Surgical Removal of Mast Cell Tumors in Dogs

Mast cell tumors in dogs can be either benign or malignant (cancerous). Surgical removal is a treatment option for mast cell tumors and is possible under some conditions. The mast cell tumors must be examined and graded; the stage of the tumor must also be established. The surgery can treat the tumor, so it might not reoccur, but the surgery cannot prevent the recurrence of these tumors.

Mast Cell Tumors

Mast cell tumors are excrescences on the surface of the skin or underneath it which are formed from mast cells. These cells are part of the immune system and protect the skin and the other organs from infections or toxins. The mast cells contain histamines, heparins and enzymes. When these cells are in excess, they can form a mast cell tumor.

Diagnosis of Mast Cell Tumors in Dogs

Mast cell tumors can occur on different parts of the body and may take different shapes. A biopsy will establish if the tumor is benign or malignant.

The tumors should be classified, to determine the best treatment option. Mast cell tumors may be graded as follows, depending on their severity:

  • Grade I tumors are benign and even if large, they can be removed and will not typically spread or grow larger; a large number of mast cell tumors are benign in dogs
  • Grade II tumors appear on the surface of the skin, but also grow under the skin; this type of tumor may be malignant and a clear prognosis cannot be given
  • Grade III mast cell tumors occur under the skin and are malignant, develop rapidly and may affect the entire body of the dog

The stages of mast cell tumors can also be established after the surgery is performed, according to how much they have spread out in the body. The stages are from 0 to IV, 0 being a tumor that hasn’t spread to any organs or lymph nodes. Stage IV mast cell tumors are in metastasis, meaning that they have already spread in the entire body.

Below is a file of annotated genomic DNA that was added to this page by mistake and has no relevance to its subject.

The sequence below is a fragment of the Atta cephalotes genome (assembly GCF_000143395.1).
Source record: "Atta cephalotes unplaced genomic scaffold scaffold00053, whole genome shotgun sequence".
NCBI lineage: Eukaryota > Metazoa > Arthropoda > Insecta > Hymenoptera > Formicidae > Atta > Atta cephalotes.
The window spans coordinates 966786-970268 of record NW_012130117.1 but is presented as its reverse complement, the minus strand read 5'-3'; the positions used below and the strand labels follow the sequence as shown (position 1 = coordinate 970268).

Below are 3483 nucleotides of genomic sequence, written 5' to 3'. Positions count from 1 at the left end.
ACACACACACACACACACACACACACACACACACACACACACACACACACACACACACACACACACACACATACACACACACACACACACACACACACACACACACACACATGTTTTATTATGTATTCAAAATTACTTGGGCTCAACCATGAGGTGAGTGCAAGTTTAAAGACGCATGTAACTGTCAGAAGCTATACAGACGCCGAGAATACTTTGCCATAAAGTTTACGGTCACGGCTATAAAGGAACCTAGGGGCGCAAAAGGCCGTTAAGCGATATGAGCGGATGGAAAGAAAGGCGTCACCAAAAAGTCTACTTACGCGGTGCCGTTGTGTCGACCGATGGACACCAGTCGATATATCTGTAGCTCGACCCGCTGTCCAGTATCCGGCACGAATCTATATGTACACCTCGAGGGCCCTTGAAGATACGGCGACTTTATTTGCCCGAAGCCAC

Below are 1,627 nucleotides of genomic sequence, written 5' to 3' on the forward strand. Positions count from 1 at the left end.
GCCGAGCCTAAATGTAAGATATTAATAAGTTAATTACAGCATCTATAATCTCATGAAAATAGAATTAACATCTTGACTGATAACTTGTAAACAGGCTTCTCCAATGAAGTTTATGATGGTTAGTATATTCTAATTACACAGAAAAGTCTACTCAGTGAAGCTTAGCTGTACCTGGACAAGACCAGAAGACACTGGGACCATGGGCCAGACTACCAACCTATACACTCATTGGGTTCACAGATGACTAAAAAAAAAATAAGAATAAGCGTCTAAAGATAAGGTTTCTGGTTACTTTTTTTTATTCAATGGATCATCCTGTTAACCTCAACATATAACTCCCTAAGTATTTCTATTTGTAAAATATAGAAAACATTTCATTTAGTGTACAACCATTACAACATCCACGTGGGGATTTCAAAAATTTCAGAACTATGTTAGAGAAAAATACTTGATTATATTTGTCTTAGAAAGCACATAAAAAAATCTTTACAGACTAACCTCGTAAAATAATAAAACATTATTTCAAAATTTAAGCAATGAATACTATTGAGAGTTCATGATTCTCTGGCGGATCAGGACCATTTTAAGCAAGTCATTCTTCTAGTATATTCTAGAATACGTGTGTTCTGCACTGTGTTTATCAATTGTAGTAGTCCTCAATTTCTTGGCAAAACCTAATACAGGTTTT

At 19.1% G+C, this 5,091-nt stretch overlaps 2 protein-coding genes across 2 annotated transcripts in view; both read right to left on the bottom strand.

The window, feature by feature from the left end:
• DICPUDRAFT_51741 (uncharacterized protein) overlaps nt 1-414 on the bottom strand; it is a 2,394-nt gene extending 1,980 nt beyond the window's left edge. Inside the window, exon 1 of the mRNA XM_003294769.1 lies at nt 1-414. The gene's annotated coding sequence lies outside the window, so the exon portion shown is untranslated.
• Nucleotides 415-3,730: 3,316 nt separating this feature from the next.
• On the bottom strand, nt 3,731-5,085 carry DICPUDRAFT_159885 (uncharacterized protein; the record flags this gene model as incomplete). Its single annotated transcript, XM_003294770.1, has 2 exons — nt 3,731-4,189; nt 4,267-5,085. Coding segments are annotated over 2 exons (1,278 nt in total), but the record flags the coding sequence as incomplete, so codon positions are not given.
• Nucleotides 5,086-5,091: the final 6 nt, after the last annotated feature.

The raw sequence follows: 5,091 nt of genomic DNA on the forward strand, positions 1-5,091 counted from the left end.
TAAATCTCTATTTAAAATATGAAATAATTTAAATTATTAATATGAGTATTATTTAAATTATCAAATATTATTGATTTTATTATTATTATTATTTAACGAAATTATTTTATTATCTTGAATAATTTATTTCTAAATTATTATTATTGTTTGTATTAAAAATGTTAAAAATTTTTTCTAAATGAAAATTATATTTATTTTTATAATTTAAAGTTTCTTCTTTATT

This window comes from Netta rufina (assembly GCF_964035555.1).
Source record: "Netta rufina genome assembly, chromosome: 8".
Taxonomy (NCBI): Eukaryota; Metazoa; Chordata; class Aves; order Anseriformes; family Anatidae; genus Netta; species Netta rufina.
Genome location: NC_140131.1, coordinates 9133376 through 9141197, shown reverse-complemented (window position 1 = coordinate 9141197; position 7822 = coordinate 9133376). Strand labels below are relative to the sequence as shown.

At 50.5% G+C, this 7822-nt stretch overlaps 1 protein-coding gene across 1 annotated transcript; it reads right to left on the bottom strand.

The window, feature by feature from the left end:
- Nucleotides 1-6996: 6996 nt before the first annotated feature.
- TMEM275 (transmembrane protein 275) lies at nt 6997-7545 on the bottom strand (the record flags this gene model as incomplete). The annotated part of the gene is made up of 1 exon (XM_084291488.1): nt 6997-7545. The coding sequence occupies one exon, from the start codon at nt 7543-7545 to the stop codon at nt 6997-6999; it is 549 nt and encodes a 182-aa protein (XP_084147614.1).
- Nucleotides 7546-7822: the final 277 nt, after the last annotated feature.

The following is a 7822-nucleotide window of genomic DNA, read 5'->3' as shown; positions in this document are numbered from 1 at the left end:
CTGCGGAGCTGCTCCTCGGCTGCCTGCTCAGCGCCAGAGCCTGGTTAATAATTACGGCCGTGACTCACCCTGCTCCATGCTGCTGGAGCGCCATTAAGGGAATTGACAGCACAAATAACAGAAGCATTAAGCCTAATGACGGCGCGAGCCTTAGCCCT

Mast Cell Tumor Surgery

The surgery of mast cell tumors can be performed on grade I and II tumors. Typically, the removal surgery should cure grade I mast cell tumors; the cells will be removed and the tumor is less likely to grow back. The vet will remove some additional skin tissue surrounding the tumor (typically 1 inch), to ensure that the entire tumor has been removed.

In grade II mast cell tumors, surgery may be performed, but given the uncertainty whether the tumor is benign or malignant, the tumor may grow back after the surgery.

In grade III tumors, surgery may be performed, but the tumor is likely to grow back. Malignant tumors should also be treated with chemotherapy or radiation therapy.

Surgery may not be possible if the tumor is located in the internal organs such as the spleen or bone marrow, as the surgery can be very risky for the dog’s life.

Please note that each tumor should be treated differently, so consult a vet and find the best options for your pet.